Young people who vape e-cigarettes are more likely to contract the coronavirus, according to a study published Tuesday.
The study, conducted by Stanford University, found that youngsters between the ages of 13 and 24 are five times more likely to catch COVID-19 if they vape, while those who use e-cigarettes and regular cigarettes are seven times more likely.
“We were surprised,” Dr. Bonnie Halpern-Felsher, the study’s senior author, told NBC News.
“We expected to maybe see some relationship …. but certainly not at the odds ratios and the significance that we’re seeing it here.”
Researchers surveyed 4,351 participants from all 50 US states, the District of Columbia, and three US territories for the study. It’s the first national population-based analysis examining the relationship between vaping and coronavirus in young people.
Halpern-Felsher and her team told NBC there could be several reasons for the elevated risk of transmission. Vaping products can damage the lungs and have an effect on the immune system, making exposure that much more likely to cause an infection.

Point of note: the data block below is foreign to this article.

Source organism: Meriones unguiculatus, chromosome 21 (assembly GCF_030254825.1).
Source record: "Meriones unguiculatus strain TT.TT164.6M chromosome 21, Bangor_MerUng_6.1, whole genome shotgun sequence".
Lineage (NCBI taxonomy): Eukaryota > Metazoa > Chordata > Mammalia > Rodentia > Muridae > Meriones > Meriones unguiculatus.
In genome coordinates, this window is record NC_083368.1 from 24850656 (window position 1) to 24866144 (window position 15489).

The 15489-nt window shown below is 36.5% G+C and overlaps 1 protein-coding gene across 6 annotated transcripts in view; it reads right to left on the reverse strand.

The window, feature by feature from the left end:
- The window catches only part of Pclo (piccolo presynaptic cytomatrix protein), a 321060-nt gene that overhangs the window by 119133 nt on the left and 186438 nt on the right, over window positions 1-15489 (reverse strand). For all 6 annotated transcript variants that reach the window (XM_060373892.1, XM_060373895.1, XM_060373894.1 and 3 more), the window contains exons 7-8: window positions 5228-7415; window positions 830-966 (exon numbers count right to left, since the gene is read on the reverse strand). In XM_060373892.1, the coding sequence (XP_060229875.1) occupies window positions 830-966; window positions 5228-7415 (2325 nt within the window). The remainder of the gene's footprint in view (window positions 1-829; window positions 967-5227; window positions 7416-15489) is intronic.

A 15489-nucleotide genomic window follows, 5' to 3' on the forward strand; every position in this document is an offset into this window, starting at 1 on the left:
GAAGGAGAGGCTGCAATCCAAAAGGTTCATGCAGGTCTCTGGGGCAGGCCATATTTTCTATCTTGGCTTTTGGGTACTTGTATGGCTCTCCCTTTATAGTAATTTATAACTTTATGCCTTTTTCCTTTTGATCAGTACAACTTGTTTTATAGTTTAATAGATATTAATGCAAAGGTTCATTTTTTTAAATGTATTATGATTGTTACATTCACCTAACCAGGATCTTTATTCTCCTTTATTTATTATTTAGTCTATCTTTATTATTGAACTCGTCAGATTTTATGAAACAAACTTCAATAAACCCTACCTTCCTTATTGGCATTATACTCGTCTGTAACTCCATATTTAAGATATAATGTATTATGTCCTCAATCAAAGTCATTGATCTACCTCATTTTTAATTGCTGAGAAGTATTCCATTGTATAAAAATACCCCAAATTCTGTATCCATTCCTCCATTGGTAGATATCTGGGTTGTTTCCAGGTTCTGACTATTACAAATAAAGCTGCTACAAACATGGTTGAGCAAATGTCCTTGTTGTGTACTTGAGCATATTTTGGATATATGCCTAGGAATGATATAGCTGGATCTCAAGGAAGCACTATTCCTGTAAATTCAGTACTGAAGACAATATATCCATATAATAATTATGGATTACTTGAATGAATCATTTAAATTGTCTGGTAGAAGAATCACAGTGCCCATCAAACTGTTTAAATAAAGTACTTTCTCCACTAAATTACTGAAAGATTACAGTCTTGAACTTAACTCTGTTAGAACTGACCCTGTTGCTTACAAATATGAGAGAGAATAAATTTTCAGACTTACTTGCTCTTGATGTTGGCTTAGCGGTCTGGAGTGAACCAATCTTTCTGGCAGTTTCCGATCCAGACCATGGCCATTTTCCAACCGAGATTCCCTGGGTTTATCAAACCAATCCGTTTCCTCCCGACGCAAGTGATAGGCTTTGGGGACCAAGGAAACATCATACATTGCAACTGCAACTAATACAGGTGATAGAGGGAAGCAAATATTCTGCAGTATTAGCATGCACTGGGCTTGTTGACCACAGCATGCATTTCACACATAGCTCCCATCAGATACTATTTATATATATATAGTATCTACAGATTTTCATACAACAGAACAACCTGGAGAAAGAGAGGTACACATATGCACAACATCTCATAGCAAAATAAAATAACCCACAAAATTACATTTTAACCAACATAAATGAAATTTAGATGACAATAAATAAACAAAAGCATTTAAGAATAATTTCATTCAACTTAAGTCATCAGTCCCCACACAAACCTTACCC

The researchers said there’s also a possibility that vapor can carry droplets containing the virus, which could spread to another person and be re-inhaled, akin to second-hand smoke.
In addition, social norms prevalent among vapers — such as hand-to-mouth contact and sharing vapes — are high-risk behaviors during a pandemic and more likely to cause an infection, the researchers said.
The medical relationship between COVID-19 and vaping still isn’t exactly clear but after taking variables like race, sex, state-specific infection rates and compliance with stay-at-home orders into account, the study’s authors said there is a clear public health risk when it comes to vaping during a pandemic.
“I think our findings have a very strong message to health care providers, parents, and teens,” said Halpern-Felsher. “If you are vaping and smoking, this is yet another sign that these products are hurting your body and your lungs.”